ADELAIDE: Captain Joe Root says England are “still massively” in the Ashes series after a second heavy Test defeat to Australia on Wednesday left his side facing a last stand in the third Test.
Australia sealed a 120-run victory in the second Adelaide Test after a crushing 10-wicket triumph in the Brisbane opener, putting England’s hopes of retaining the Ashes on the line in Perth next week.
Compounding England’s task is the fact that the tourists have not beaten Australia at Perth’s WACA Ground since 1978.
But Root put on a bold face after defeat Wednesday and said there was belief in the England camp that they can turn things around in the five-Test series and not head in the same direction as the 5-0 whitewash on the last tour to Australia in 2013-14.
“The way we batted in that second innings proved to everyone we are still massively in this series, simple as that,” Root told reporters. “We’ve shown throughout the two Tests in periods we can out-perform Australia, but just not over five days. If we can perform to our ability for longer periods of time we’ll win games. The belief in dressing room is definitely there.”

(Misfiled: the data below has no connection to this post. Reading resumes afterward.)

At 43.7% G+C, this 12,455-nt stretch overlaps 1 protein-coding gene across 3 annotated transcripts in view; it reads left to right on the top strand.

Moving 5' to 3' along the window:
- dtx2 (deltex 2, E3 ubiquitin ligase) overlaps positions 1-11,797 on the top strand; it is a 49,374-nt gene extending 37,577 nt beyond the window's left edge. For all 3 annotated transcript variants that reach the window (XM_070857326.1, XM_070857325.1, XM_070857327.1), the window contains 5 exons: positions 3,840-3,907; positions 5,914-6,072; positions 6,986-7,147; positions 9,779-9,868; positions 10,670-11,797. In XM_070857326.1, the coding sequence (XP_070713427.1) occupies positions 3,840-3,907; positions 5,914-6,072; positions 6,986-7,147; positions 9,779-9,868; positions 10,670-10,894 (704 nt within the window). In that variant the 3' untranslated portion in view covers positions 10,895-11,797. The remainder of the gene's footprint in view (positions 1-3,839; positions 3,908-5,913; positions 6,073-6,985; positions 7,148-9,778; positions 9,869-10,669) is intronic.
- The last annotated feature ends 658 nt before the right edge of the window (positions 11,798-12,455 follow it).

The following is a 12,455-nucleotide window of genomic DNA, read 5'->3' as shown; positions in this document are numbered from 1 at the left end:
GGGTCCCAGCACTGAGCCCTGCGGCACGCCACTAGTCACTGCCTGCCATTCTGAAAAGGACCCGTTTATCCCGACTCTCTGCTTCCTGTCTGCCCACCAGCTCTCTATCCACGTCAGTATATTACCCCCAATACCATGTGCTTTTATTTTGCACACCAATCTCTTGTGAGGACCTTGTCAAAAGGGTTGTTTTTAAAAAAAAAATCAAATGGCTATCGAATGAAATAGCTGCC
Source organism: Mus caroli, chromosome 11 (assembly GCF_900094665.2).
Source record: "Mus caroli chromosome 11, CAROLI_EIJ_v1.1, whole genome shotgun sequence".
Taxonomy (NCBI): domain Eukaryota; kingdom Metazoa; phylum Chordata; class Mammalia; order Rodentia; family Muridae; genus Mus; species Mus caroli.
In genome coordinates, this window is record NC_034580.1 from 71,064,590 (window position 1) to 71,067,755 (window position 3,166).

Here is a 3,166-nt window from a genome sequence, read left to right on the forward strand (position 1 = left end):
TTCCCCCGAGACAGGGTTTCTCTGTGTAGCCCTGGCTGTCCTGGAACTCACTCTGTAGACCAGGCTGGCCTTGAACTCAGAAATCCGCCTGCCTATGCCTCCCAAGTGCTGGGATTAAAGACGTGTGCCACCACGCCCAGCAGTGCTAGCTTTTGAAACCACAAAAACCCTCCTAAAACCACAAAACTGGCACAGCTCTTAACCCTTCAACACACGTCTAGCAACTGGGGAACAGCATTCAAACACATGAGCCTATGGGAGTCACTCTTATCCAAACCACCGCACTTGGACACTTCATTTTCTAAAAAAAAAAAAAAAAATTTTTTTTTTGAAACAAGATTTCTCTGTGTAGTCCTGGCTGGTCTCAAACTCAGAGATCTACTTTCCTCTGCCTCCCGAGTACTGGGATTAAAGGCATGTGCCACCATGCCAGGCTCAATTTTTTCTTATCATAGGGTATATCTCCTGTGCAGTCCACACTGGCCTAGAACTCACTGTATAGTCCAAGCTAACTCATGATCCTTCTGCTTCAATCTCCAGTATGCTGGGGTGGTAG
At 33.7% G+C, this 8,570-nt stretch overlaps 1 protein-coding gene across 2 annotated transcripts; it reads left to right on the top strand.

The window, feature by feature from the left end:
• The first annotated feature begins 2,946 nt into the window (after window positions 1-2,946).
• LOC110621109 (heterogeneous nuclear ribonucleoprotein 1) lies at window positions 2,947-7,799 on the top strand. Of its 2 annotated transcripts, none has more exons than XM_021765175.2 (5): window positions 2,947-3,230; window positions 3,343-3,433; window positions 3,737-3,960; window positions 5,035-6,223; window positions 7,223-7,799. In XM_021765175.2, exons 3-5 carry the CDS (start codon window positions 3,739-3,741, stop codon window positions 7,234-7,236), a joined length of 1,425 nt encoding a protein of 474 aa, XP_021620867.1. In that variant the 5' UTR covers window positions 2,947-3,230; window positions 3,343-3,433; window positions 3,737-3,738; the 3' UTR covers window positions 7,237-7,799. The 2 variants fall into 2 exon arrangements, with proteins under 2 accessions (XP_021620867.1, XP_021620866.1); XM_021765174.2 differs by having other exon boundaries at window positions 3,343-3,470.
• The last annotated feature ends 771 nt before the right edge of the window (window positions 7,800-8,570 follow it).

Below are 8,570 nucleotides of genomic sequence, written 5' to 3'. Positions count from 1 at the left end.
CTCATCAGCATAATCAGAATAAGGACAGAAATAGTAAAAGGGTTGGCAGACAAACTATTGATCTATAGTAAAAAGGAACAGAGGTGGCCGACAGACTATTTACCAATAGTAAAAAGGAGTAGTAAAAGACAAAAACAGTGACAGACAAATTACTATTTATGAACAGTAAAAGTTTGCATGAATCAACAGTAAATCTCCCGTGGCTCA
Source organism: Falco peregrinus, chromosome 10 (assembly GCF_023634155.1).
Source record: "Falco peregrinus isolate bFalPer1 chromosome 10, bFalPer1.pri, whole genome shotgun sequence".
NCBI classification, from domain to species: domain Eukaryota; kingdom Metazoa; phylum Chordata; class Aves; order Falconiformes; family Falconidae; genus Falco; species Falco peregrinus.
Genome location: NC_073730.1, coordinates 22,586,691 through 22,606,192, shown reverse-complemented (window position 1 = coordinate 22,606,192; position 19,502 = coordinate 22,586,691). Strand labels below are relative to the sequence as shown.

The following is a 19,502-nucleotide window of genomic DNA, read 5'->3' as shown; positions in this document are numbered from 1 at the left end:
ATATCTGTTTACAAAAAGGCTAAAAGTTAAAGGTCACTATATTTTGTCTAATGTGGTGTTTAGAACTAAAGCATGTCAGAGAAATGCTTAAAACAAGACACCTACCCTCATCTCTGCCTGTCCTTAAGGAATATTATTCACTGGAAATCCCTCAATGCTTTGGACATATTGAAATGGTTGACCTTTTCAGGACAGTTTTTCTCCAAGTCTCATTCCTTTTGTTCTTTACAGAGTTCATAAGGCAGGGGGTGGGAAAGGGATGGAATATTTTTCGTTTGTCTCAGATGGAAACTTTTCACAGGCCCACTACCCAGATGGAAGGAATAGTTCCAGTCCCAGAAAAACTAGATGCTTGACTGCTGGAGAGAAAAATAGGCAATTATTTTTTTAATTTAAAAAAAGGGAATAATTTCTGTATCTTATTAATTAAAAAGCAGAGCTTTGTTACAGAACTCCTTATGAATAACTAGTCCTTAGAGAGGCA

Root said he “strongly disagreed” with the notion that his team are heading for the same fate as Alastair Cook’s tourists four years ago.
“I don’t think we’re in the same situation (as last tour), we’re much better than that. We’re in a much better place,” he said.
Root said he was disappointed in himself for not leading the way on the final day after getting dismissed on his overnight score of 67 in the day’s third over by Josh Hazlewood.
“In big series senior players have to step up and lead from the front and I tried to do that last night, but unfortunately this morning I couldn’t carry that on,” he lamented. “That’s really disappointing as someone who wants to lead from the front and show the guys to lead the way. That hurts me a lot personally.”
The 26-year-old further said there was no point complaining about of a series of “strange” decision reviews in his side’s Adelaide loss.
“There were a number of decisions overturned, it was strange,” he said. “A few where we were out in the middle in the field and we thought that it’s just regulation … out. It’s easy to criticise the umpires and it’s easy to make excuses but it’s a very difficult job. And just like players, you have good and bad days.”
The Dore-born right-handed batsman said there would continue to be issues with the decision review system (DRS).
“There is always going to be those questions asked about DRS — is the technology in the right place, could it be better?” he said. “We are where we are with it and we have to get on with it because it’s there for this series. If we moan and use it as an excuse then it’s not going to help us. From our point of view as an England side, we have just got to try and eliminate the chance of it going against us.”